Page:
This post was originally featured on Grammar. Style. Life.
I’ve done a lot of freelance work in the past few years, but nothing has been more fun and more enjoyable than the work I did for free. I’ve built wedding websites for friends and a site for my roommate’s feature documentary, Sanskriti.
There are a number of reasons I think I enjoy this. Partly, I am giving it as a gift. I love giving gifts more than anything, finding that perfect item for a person I care about, and watching their eyes light up when they receive it. Sometimes, that’s homemade cookies. Once, it was a personal travel journal where I hand wrote best places to visit in the United Kingdom and printed subway maps. But one of the best gifts I can give someone is the time and effort to give a website that is better than any generic template they could find, or a free service provider with ads.
That makes me sound pretty selfless. I must admit, I don’t do it just for them. These projects, where I’m not being paid, are giving me a place to experiment and learn new things. I had never worked with parallax scrolling before Sanskriti, and it was a time I could try and fail. The site is currently in it’s third iteration, and will be redesigned again by the end of the year. When that’s up, it will probably be miles ahead of the current iteration.
For the past several months, I’ve been designing a wedding website for my friends, Laz and Breanna. This has been an incredibly fun project, and not only because I’ve known them since the beginning of their relationship in our sophomore year of college. I wanted to give them something for their engagement that would also bridge the gap of our distance (they’re currently in North Carolina). Though we kept in touch post-graduation, this was something that would give us more of a reason to keep talking.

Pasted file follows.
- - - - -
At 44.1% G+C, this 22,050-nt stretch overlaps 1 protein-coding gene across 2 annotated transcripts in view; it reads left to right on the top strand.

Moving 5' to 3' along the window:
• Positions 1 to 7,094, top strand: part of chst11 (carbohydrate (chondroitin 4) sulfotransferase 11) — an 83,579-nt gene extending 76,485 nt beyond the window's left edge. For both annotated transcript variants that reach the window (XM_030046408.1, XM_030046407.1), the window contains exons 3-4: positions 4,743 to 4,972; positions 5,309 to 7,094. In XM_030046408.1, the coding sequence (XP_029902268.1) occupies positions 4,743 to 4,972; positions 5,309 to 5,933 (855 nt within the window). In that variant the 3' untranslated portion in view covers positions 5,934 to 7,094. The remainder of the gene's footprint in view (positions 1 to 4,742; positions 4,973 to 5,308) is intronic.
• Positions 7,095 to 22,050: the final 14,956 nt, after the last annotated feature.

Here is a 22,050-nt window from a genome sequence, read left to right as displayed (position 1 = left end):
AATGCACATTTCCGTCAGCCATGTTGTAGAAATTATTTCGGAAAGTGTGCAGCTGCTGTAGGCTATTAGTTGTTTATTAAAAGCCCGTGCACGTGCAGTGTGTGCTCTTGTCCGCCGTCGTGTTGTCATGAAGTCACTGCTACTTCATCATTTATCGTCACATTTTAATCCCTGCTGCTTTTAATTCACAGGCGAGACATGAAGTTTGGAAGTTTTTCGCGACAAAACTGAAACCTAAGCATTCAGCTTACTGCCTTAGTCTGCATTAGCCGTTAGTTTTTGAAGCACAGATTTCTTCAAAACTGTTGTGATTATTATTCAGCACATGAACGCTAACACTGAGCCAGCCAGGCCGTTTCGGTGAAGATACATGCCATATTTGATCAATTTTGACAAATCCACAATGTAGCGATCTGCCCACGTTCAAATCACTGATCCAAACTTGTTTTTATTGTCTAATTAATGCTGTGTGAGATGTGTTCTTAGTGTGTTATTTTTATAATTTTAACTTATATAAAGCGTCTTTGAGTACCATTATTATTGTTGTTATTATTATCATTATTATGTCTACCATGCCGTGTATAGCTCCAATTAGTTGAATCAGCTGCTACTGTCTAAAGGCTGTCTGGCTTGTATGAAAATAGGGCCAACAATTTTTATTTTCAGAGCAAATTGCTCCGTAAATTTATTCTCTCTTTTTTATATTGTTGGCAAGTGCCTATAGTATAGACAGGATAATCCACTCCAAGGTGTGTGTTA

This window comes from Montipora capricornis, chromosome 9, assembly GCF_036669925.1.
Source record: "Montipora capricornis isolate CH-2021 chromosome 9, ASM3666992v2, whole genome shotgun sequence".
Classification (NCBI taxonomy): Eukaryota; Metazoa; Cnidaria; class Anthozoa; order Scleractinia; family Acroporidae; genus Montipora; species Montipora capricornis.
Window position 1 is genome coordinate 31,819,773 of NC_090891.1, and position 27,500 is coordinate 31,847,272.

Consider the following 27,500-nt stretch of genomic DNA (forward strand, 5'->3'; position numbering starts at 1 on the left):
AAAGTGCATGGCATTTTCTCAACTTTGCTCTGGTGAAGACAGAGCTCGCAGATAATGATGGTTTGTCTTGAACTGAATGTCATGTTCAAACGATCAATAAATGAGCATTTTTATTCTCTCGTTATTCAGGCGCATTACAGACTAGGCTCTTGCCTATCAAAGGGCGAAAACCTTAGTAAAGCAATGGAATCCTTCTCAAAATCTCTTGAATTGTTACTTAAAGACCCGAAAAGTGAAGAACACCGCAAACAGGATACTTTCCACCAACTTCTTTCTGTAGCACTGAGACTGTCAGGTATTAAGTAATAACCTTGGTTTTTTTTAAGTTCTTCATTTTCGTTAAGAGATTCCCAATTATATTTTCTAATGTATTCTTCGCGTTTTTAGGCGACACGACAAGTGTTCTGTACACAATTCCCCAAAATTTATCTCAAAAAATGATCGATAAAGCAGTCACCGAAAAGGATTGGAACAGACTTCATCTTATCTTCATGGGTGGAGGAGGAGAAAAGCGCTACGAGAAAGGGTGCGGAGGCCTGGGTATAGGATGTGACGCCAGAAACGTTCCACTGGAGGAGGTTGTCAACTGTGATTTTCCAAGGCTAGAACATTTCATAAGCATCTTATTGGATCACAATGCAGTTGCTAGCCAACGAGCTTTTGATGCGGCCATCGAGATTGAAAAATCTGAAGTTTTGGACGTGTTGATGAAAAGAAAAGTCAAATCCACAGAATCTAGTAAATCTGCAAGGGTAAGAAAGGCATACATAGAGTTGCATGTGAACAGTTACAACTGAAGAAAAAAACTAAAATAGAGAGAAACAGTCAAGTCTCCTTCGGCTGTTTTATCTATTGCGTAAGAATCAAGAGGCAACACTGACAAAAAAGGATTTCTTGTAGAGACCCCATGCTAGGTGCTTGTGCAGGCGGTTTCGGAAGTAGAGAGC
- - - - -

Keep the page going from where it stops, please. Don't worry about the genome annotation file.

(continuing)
It’s pretty common nowadays for couples to have websites for their weddings. I spoke with Breanna and Laz about what was important to them, what sort of information should be featured. We went through the necessities (event logistics, wedding party bios, and guest information for hotels and directions to the ceremony). Because their relationship began on Facebook, I took note and decided to design a timeline reminiscent of Facebook’s earlier iteration of the timeline. My first project was actually for my friends Joanne and Tom back in 2011. I was just beginning to learn how to build websites, and I’ve come a long, long way since that project. At the time, it was the coolest thing I had ever built (and I even presented to my class, WRA 415 Digital Rhetoric, about the project and the process).
Ever since that project, I had been seeking opportunities for myself to become a better web designer and web developer. That being said, I wasn’t interested in projects that weren’t fun. I didn’t want to slog through pro-bono cases where I couldn’t take the opportunity to learn something new. In my heart of hearts, I’ve always been a nerd. I loved being in the front of class, asking questions, and challenging myself. I love learning more and becoming the best I can be at what I do.
Passion projects are an opportunity for me to explore and learn, with less risk of being bored and giving up. If I were to just create something for myself for the sake of learning, I may not follow through. When I commit to an actual project and deadline, I force myself to keep going.
Breanna and Laz’s wedding website launched today. There’s still some features to be added as the wedding gets closer (such as an online RSVP). Hopefully, all of their guests will love it as much as we do. Go check it out: www.breandlazgetmarried.com